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Featured Maker – Lucy Reynolds

We’re starting a ‘Meet the Maker’ series to get to know the Craft Kiln traders a bit better and first up is illustrator Lucy Reynolds…

Day 1) Can you tell us a little bit about who you are and what you make?

Hi, I’m Lucy from Lucy Reynolds Illustration. I’m based in Lostwithiel and I design greeting cards and other illustrated goods. I studied illustration at University College Falmouth and graduated in 2010. Since then I’ve gradually built up my product range and I sell my work online and through shops like The Craft Kiln. I particularly like to work with watercolours and my work is usually full of colour and quirky animal characters such as my ‘Sneaky Seagulls’ and ‘Smiley Sprouts’.

Day 2) Can you tell us about your product range – what do you sell at The Craft Kiln?

I sell a range of illustrated goods from my shelf in The Craft Kiln – greeting cards, art prints, notebooks postcards, wrapping paper and tea towels printed with my illustrations.

Later in the year I’ll also have Christmas card packs and individual Christmas cards for sale, and I’ll be bringing in more wrapping paper for the winter season.

I’ve got a wide range of designs to choose from and I have quite a few cards that are blank inside so they can suit a range of occasions.

One popular series in Cornwall has been my tick-box cards – these include a thank-you card for pet-sitters where you get to tick off what you’ve been off doing (sailing the high seas, scoffing pasties etc.) while they were looking after your pet (tarantula, dog, dragon etc.).

Day 3) How do you create you work and what materials are involved?

I generally use traditional media – sketching pencils (Derwent or Faber Castell) for rough drawings and ink pen and watercolour (Windsor & Newton) for final artwork. My favourite brushes are Windsor & Newton’s Kolinsky Series 7 – they’re pricey, but they hold their shape really well and hold a fine point for painting detail.

Generally I start with sketchy ideas and then gradually change things around and tidy up the composition until I’m happy with the rough draft. After that I use a lightbox with the rough draft underneath to sketch out the final version onto heavyweight watercolour paper. I tend to do this in pencil first, then ink it up using a waterproof pen. Then it’s onto adding colour with watercolour paints and when it’s all finished I scan it in and create a print-ready file from it for the printers.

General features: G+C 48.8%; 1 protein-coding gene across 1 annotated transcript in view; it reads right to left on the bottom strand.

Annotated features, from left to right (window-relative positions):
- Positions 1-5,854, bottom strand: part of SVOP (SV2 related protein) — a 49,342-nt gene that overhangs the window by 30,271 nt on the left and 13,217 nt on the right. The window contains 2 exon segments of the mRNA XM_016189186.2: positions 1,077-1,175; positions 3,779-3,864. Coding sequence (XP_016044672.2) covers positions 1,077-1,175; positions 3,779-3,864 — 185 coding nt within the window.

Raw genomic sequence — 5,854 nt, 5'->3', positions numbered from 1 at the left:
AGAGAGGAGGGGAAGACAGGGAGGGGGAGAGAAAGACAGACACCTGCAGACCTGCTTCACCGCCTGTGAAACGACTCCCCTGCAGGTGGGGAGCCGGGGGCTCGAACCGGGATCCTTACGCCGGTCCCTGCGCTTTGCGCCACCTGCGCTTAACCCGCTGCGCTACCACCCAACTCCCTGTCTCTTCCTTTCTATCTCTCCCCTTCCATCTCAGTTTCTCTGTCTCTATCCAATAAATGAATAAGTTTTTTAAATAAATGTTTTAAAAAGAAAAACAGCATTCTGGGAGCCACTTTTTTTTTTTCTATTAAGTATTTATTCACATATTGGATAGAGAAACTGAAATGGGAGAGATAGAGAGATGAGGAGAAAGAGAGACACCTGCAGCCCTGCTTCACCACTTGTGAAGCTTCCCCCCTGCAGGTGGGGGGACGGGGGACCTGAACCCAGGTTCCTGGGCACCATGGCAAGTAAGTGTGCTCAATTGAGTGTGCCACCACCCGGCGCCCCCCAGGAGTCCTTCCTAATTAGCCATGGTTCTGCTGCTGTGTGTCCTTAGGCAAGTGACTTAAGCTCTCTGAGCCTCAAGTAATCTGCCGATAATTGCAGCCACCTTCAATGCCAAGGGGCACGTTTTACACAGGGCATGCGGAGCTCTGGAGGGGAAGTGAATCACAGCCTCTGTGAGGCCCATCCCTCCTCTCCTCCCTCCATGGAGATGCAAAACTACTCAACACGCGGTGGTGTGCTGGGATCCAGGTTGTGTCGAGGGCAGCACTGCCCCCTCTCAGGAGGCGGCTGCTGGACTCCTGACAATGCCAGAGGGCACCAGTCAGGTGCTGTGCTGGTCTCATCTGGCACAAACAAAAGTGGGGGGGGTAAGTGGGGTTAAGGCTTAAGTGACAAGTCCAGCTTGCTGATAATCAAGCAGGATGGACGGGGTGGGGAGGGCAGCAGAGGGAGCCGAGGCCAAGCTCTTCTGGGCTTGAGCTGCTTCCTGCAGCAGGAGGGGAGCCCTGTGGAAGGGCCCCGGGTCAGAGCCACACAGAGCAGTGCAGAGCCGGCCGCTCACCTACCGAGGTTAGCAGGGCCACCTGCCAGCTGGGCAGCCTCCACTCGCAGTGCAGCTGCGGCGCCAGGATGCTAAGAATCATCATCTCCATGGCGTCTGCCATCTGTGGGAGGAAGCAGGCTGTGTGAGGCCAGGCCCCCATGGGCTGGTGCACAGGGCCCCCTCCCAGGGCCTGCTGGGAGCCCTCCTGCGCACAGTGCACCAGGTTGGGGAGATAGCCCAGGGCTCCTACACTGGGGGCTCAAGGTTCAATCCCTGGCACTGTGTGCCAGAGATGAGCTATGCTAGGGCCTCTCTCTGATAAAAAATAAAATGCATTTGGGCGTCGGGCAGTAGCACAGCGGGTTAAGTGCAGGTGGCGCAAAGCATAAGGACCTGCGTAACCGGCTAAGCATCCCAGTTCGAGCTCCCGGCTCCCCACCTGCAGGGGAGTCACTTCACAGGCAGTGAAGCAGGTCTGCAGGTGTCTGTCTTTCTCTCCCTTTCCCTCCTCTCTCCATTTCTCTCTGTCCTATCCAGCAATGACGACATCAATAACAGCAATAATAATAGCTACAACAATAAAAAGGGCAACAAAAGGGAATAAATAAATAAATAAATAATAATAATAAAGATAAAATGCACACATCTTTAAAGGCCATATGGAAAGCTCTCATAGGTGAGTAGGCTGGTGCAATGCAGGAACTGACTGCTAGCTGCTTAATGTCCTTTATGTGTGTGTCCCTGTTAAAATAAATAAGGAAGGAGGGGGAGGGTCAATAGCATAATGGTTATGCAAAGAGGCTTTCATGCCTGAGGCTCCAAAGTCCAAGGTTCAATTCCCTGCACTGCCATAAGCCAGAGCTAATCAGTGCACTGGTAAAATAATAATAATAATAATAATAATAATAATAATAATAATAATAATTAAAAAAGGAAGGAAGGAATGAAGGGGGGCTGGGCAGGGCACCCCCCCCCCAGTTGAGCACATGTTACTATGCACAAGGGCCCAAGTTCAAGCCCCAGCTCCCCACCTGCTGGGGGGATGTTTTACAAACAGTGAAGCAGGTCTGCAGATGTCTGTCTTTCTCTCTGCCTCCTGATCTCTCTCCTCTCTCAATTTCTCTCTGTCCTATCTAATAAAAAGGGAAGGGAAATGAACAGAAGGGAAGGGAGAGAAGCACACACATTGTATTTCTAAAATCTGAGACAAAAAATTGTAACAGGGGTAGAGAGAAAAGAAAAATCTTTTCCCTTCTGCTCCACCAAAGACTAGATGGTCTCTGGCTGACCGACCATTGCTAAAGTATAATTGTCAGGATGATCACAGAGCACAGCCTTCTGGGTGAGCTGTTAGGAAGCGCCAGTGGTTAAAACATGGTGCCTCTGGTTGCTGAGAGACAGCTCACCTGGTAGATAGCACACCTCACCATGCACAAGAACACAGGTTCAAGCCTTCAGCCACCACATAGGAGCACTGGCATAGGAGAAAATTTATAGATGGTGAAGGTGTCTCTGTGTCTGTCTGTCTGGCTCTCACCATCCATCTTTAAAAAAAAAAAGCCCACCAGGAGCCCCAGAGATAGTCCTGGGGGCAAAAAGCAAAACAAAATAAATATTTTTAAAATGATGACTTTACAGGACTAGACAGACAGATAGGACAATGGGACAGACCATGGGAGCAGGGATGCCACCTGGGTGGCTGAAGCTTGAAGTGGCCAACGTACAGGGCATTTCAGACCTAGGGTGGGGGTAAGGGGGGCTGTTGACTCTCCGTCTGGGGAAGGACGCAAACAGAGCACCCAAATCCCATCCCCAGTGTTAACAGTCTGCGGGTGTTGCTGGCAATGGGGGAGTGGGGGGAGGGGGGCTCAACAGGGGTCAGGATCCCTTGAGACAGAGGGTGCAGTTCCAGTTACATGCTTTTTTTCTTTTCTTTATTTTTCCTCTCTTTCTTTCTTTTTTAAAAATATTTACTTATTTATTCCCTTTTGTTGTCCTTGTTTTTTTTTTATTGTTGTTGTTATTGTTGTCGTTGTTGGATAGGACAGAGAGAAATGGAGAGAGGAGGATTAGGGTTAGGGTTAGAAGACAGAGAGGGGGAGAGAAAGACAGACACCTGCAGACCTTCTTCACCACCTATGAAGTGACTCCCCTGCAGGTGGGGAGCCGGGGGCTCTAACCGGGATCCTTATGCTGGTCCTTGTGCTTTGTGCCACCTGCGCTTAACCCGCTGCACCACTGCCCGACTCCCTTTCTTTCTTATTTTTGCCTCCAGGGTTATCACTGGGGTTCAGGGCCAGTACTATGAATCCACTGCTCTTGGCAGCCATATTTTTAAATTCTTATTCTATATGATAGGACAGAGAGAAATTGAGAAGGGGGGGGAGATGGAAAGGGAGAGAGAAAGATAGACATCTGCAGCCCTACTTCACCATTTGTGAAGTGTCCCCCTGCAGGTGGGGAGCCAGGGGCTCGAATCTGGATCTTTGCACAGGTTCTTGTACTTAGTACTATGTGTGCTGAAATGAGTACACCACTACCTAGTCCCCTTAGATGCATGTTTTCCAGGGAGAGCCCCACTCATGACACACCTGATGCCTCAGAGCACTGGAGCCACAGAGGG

I am also learning to paint digitally and I’m using my Huion stylus more and more for sketching out ideas – it’s just so much easier to make changes than it is using pencils and a lightbox, so it really speeds up the process of testing out ideas and gives me the confidence to try things out.

Day 4) What inspires your work?

Ideas can come from anywhere – it can come from wordplay like with my ‘Animal Collectives’ series, a one-off idea like my ‘Rainbow Bees’, or a series that develops over time like my ‘Smiley Sprouts’, which get up to new antics each year. Sometimes I’m thinking ahead about what would be of interest to customers – that’s how I developed my Cornwall pet-sitter cards – and other times I’m just playing with ideas and something weird pops out – that’s what happened with my ‘Venus Cake-Trap’ design.

I also think it helps to step away from the desk sometimes. Taking some time to re-charge my batteries, getting out into nature and clearing my head can help with inspiration.

I’ve picked a photo I took of Lantic Bay to share for this topic to symbolise getting away from the desk and getting out to the coast – it’s a lovely secluded beach on the south coast of Cornwall.

Day 5) What’s your favourite piece?

I’m rubbish at picking favourites, but I’m going with this piece, entitled ‘The Invading Hordes’! I originally designed it for my aunt’s 70th Birthday. My Mum wanted to send her something on the theme of gardening and I came up with a veg patch being over-run by podgy slugs and snails. Since then it’s found its way onto an increasing number of products – I now stock Invading Hordes tea towels, notebooks and bookmarks, along with prints and cards.